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The military tradition of a tomahawk or axe, is quite long. To this day, the military still issues a tomahawk with individual units as a smash and escape tool. SEAL Team 6 famously carried the Winkler tomahawks, and they are often bought as personal items by troops heading downrange. From my own experience, I remember tomahawks and small axes being quite popular with Marines in my unit. Overseas they were used for just about everything. They served as knives, hammers, pry bars, wood splitters, and even breaching tools.
Find a locked box buried with what’s likely weapons inside? Chop the top off. Encounter a padlock? Chop it off. Making fire to cook the chicken you bought from the market? Split the wood and slaughter the chicken with a tomahawk. The long tradition has turned tomahawks and axes into multi-use tools. The 5.11 Operator’s Axe is an excellent example of a multi-use axe or tomahawk. Kyle Lamb of Viking Tactics and former Delta Force operator designed the Operator Axe off of a tool he carried overseas.
5.11 must-have jumped on the opportunity to produce them, and they are currently producing this full-sized model and a slightly more compact option. The 5.11 Operator’s Axe is designed with military and police use in mind but is a convenient tool if you adventure and explore. It’s just as much an outdoor tool as it is an urban tool.
The 5.11 Operator Axe has quite a few tools to it, and I wanted to count those off before we jumped into the review. We get the following:
● Axe Head
● Pry bar
● Metric and Standard Hex Drivers
● Small and large socket drivers
● ¼ inch bit driver
● Built on ruler
● Sheet metal cutter
It’s handy for field conditions and gives one tool that can do quite a bit.
General Dimensions and Blade Details
The head of the 5.11 Operator Axe is split into three different tools. First and foremost, we have the axe blade that features a long beard. The rear side of the device has a rather large hammer head. In the middle and at the top we have a pry bar with a nail puller cut into it. On the opposite side, at the very bottom of the tool, is a sheet metal cutter.
The axe head can cut and smash through wood and thin metal doors, and it can split wood and clear brush when necessary. It’s also a great tool to have when digging and running into roots. The Operator Axe has a very long beard that gives you a good solid hook, as well as a place to choke up with your hand for more delicate cuts. The beard of the axe is excellent if you need to pull something that you don’t want to touch or can’t safely grip. The axe head is also decently sharp, not razor-sharp, but it will cleave on through thin trees without an issue.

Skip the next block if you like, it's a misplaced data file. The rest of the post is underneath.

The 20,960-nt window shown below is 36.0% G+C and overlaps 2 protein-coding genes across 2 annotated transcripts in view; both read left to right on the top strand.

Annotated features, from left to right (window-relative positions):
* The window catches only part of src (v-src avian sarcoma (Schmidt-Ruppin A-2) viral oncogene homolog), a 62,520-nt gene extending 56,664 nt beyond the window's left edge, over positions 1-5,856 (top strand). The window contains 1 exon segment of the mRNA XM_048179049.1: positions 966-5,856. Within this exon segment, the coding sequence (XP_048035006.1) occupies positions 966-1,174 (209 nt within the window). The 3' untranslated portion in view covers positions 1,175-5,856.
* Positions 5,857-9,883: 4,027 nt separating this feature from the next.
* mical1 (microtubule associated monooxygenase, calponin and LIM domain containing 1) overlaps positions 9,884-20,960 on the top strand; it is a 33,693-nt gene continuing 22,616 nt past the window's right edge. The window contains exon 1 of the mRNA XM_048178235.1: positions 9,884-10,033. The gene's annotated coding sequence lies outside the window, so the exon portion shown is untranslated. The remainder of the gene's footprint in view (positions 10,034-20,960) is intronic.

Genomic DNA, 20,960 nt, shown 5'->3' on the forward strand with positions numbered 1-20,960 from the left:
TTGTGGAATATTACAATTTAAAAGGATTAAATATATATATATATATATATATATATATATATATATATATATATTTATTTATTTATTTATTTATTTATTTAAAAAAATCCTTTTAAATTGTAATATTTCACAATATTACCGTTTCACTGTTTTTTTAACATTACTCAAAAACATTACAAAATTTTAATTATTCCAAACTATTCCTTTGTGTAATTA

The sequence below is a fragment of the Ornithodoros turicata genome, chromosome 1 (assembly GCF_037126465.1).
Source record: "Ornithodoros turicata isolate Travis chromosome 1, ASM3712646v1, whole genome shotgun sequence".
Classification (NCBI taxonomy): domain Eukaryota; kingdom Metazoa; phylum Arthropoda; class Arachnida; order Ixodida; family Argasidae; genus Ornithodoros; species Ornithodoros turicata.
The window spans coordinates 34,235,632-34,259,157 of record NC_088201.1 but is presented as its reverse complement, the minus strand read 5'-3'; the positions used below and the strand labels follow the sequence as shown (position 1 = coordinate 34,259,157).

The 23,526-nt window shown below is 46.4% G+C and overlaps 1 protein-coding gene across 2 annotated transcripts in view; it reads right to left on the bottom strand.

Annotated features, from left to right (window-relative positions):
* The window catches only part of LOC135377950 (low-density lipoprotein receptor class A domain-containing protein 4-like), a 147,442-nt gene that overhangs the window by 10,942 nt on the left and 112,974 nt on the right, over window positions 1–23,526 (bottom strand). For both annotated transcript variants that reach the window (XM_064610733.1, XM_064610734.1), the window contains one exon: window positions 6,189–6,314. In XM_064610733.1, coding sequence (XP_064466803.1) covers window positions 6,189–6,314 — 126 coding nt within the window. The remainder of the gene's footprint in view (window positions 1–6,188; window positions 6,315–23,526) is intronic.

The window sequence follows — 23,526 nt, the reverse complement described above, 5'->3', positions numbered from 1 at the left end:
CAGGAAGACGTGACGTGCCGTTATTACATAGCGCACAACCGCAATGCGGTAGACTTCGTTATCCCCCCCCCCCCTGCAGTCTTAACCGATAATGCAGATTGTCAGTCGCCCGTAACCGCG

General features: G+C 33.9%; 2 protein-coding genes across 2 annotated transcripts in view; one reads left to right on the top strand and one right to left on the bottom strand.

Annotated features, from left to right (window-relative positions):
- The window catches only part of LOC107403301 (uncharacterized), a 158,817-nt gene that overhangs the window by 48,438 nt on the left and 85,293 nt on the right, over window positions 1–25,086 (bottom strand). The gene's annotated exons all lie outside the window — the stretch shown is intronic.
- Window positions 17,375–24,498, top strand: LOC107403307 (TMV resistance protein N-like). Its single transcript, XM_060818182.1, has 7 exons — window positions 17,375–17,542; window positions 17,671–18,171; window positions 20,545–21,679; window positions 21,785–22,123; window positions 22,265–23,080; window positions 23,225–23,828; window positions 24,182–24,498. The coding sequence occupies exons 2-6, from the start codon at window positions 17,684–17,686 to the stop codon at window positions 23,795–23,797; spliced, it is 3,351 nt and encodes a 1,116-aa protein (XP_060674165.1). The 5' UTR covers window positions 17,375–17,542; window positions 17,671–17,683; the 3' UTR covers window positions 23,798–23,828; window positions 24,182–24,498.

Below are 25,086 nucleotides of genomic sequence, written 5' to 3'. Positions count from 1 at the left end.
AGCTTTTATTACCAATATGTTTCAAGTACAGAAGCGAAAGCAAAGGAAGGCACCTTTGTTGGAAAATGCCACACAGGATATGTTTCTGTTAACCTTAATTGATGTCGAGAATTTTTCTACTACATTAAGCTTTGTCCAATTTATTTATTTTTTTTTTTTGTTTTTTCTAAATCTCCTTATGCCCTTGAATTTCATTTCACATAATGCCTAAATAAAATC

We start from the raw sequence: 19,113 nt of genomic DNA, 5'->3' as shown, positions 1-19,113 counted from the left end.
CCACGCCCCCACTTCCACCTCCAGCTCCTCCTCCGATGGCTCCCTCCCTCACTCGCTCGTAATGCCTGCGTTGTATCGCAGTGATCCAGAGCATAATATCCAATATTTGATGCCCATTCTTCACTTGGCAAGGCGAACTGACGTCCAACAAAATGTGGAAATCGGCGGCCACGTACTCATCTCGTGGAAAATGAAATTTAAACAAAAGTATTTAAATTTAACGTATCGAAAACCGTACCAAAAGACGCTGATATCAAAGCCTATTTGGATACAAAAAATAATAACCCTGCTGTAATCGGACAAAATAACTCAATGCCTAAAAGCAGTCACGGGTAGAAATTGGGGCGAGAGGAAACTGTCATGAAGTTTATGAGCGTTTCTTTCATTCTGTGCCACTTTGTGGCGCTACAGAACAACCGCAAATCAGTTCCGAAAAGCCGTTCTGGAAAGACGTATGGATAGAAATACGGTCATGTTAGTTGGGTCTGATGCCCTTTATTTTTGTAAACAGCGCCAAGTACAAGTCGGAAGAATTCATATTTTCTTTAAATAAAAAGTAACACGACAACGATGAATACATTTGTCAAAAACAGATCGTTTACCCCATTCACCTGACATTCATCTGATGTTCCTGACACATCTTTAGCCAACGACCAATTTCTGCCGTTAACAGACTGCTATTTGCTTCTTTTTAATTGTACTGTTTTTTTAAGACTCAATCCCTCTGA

The hammer is another smash tool but also drives nails very well. The pry bar at the end of the Operator axe gives you an excellent tool for breaking into doors, windows, and getting in and out of nearly anywhere. The foot-long handle gives you plenty of leverage to pry.
The total length of the Operator Axe is 15 inches, and it weighs 1 pound and 10 ounces. It’s a bit large compared to most tomahawks, but still rather compact for easy carry. The Operator Axe is a real smash and crash tool with its primary tools.
The 5.11 Operator Axe is made from SCM 435 stainless steel. I will admit I know nothing about this steel, and I can’t find much information on it. As a tool made to smash and slice stainless steel makes sense. It’s less brittle, less like to chip, and will retain an edge longer. It’s harder to sharpen, but since only one of the many tools on this axe are bladed, it seems like strength is a more critical requirement. Here is a link to a material sheet on SCM 435.
The hammer head is welded on, but the rest of the axe is made from one piece of solid billet stainless steel. The tool is 7mms thick, which makes it over a quarter-inch thick in Freedom units.
The steel is finished with a subdued black oxide coating to improve the axe’s overall durability and corrosion resistance. Stainless steel is quite rust-resistant as is, but every little bit helps, right?